# The Unapologetic Mathematician

## Morphisms Between Representations

Since every representation of $G$ is a $G$module, we have an obvious notion of a morphism between them. But let’s be explicit about it.

A $G$-morphism from a $G$-module $(V,\rho_V)$ to another $G$-module $(W,\rho_W)$ is a linear map $T:V\to W$ between the vector spaces $V$ and $W$ that commutes with the actions of $G$. That is, for every $g\in G$ we have $\rho_W(g)\circ T=T\circ\rho_V(g)$. Even more explicitly, if $g\in G$ and $v\in V$, then

$\displaystyle\left[\rho_W(g)\right]\left(T(v)\right)=T\left(\left[\rho_V(g)\right](v)\right)$

We can also express this with a commutative diagram:

For each group element $g\in G$ our representations give us vertical arrows $\rho_V(g):V\to V$ and $\rho_W(g):W\to W$. The linear map $T$ provides horizontal arrows $T:V\to W$. To say that the diagram “commutes” means that if we compose the arrows along the top and right to get a linear map from $V$ to $W$, and if we compose the arrows along the left and bottom to get another, we’ll find that we actually get the same function. In other words, if we start with a vector $v\in V$ in the upper-left and move it by the arrows around either side of the square to get to a vector in $W$, we’ll get the same result on each side. We get one of these diagrams — one of these equations — for each $g\in G$, and they must all commute for $T$ to be a $G$-morphism.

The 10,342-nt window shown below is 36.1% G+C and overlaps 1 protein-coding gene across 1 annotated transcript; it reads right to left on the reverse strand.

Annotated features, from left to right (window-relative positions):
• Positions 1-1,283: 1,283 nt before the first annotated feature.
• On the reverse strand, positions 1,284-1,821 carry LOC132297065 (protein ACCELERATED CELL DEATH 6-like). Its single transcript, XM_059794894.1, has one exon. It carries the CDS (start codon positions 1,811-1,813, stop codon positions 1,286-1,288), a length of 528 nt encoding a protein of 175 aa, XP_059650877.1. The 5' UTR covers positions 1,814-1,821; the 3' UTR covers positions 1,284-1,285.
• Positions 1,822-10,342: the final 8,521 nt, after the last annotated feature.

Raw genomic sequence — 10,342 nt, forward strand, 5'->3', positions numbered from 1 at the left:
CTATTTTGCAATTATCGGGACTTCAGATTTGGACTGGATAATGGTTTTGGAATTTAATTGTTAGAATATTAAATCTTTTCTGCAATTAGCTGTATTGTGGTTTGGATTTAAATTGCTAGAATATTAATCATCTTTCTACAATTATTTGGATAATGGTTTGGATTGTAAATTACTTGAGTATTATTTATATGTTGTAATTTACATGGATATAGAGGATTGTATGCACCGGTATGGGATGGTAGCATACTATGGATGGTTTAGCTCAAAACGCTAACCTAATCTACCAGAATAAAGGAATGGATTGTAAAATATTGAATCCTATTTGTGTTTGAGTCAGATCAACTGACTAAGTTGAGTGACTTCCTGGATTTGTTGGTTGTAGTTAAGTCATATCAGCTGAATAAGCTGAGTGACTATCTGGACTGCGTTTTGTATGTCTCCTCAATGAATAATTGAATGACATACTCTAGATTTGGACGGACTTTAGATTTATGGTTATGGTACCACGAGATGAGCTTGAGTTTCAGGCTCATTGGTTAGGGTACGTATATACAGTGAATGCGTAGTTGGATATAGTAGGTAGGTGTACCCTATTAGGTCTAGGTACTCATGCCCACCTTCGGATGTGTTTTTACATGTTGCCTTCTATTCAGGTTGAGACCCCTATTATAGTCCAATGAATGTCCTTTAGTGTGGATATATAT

Another common word that comes up in these contexts is “intertwine”, as in saying that the map $T$ “intertwines” the representations $\rho_V$ and $\rho_W$, or that it is an “intertwinor” for the representations. This language goes back towards the viewpoint that takes the representing functions $\rho_V$ and $\rho_W$ to be fundamental, while $G$-morphism tends to be more associated with the viewpoint emphasizing the representing spaces $V$ and $W$.

If, as will usually be the case for the time being, we have a presentation of our group by generators and relations, then we’ll only need to check that $T$ intertwines the actions of the generators. Indeed, if $T$ intertwines the actions of $g$ and $h$, then it intertwines the actions of $gh$. We can see this in terms of diagrams by stacking the diagram for $h$ on top of the diagram for $g$. In terms of equations, we check that

\displaystyle\begin{aligned}\rho_W(gh)\circ T&=\rho_W(g)\circ\rho_W(h)\circ T\\&=\rho_W(g)\circ T\circ\rho_V(h)\\&=T\circ\rho_V(g)\circ\rho_V(h)\\&=T\circ\rho_V(gh)\end{aligned}

So if we’re given a set of generators and we can write every group element as a finite product of these generators, then as soon as we check that the intertwining equation holds for the generators we know it will hold for all group elements.

There are also deep connections between $G$-morphisms and natural transformations, in the categorical viewpoint. Those who are really interested in that can dig into the archives a bit.

September 21, 2010 -

1. penultimate line of final equation array needs to have a \rho_V(h) on the right side

Comment by emilelahner | September 21, 2010 | Reply

2. also, the middle term in the right side of the penultimate line should be p_V(g)

Comment by emilelahner | September 21, 2010 | Reply

3. Thanks; fixed the typos.

Comment by John Armstrong | September 21, 2010 | Reply

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15. […] To put it another way, is the vector specifies for the point . On the other hand, is the image of the vector specifies for the point . If these two vectors are the same for every , then we say that “intertwines” the two vector fields, or that and are “-related”. The latter term is a bit awkward, which is why I prefer the former, especially since it does have that same commutative-diagram feel as intertwinors between representations. […]

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